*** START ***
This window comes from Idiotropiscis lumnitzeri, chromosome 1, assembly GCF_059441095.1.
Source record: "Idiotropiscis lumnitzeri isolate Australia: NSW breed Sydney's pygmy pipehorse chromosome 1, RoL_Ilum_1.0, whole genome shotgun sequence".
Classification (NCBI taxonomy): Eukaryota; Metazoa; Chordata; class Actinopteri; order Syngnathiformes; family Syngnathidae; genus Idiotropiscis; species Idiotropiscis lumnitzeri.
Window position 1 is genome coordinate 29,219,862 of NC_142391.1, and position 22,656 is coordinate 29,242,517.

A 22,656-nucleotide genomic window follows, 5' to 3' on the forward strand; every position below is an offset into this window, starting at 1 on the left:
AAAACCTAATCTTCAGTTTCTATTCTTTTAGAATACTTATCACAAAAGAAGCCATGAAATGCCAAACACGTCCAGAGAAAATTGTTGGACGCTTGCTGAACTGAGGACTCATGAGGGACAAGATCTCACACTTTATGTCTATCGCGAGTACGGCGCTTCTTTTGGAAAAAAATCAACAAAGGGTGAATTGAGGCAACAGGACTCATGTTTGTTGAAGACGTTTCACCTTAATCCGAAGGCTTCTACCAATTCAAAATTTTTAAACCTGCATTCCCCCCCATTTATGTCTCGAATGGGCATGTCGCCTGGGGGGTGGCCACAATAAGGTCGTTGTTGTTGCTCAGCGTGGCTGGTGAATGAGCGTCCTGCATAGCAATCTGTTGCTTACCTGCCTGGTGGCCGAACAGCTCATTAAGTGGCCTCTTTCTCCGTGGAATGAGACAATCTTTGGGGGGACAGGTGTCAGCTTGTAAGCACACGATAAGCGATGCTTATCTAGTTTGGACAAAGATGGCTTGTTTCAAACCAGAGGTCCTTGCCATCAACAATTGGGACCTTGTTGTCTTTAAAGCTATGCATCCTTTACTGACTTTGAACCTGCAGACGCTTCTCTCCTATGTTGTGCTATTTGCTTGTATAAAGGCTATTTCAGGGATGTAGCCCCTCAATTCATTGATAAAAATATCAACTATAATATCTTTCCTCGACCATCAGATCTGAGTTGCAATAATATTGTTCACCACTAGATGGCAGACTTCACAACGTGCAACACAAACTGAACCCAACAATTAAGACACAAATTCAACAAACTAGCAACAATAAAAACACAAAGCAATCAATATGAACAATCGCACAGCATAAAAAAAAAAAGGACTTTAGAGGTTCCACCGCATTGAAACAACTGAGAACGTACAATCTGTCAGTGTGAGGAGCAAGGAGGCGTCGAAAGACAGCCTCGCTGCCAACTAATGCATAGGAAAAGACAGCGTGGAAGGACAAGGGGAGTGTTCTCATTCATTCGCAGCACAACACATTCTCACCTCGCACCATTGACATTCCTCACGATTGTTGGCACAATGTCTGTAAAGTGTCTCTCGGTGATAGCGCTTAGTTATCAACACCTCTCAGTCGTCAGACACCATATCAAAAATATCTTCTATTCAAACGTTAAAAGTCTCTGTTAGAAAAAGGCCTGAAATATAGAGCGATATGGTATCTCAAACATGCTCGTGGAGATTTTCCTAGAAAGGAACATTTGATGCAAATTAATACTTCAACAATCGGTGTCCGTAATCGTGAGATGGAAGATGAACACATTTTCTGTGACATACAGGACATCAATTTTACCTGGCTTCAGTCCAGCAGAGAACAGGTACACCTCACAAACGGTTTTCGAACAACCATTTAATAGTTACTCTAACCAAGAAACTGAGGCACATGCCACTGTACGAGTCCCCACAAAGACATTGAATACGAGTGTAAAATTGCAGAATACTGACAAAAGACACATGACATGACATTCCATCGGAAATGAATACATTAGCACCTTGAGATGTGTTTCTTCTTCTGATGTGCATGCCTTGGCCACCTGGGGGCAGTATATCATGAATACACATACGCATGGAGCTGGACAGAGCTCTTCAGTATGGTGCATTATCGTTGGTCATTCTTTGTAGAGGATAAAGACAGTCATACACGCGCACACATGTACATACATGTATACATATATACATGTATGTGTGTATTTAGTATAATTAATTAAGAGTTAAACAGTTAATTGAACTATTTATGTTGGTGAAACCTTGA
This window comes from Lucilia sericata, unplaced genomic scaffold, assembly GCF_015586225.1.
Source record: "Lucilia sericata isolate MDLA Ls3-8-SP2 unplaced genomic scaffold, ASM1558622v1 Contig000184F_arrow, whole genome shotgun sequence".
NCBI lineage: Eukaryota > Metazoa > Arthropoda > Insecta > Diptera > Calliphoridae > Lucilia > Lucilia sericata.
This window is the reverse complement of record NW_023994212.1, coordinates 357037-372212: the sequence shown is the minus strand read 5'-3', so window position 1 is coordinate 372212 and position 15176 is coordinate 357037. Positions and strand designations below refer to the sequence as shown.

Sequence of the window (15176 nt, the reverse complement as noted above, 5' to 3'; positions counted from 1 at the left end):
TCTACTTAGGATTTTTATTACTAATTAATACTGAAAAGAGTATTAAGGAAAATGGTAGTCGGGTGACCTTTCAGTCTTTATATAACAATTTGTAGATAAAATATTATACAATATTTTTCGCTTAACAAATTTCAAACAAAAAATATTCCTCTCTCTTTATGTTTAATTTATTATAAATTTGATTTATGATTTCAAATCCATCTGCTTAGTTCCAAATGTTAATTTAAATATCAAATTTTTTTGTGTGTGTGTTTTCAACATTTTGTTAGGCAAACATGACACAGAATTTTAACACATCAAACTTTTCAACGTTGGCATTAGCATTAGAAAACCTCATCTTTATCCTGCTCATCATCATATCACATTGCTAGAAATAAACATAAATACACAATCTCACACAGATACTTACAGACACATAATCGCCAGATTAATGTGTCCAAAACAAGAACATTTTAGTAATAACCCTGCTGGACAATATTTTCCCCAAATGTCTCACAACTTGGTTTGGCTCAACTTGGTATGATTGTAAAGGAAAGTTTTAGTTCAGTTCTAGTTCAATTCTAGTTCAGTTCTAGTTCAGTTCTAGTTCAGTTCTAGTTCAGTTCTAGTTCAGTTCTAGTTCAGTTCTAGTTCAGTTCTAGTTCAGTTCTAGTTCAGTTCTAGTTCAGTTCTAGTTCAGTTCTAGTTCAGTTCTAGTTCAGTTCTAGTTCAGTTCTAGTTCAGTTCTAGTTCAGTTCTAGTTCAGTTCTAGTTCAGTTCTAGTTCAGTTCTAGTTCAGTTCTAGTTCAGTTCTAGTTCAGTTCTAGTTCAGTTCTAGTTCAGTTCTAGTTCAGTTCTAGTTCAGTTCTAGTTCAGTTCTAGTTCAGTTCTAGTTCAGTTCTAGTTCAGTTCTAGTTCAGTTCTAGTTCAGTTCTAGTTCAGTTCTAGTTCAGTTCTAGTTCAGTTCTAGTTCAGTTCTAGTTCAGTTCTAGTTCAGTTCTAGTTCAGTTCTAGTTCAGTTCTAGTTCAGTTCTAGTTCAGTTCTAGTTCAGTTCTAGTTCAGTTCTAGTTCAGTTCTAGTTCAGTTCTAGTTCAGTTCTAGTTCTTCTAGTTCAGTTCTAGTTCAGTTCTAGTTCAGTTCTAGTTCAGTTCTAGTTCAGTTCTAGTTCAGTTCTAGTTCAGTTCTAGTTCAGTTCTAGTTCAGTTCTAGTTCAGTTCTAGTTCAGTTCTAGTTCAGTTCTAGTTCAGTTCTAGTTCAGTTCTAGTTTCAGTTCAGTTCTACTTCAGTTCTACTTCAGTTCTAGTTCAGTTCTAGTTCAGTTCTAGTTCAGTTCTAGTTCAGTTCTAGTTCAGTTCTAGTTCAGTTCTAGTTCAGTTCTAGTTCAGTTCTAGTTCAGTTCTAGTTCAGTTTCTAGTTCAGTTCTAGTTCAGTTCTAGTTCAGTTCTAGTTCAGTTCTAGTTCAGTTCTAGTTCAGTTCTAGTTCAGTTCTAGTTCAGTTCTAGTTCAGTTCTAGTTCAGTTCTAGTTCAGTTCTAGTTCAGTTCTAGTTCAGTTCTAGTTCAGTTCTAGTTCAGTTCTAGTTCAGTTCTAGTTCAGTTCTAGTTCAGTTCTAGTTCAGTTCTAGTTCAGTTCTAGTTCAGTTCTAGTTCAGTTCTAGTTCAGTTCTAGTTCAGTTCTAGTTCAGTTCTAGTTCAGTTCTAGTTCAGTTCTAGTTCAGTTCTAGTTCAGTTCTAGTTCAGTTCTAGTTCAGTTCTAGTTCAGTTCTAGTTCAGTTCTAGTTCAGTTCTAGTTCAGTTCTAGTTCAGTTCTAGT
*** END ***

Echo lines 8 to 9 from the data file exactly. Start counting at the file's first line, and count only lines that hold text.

Source record: "Lucilia sericata isolate MDLA Ls3-8-SP2 unplaced genomic scaffold, ASM1558622v1 Contig000184F_arrow, whole genome shotgun sequence".
NCBI lineage: Eukaryota > Metazoa > Arthropoda > Insecta > Diptera > Calliphoridae > Lucilia > Lucilia sericata.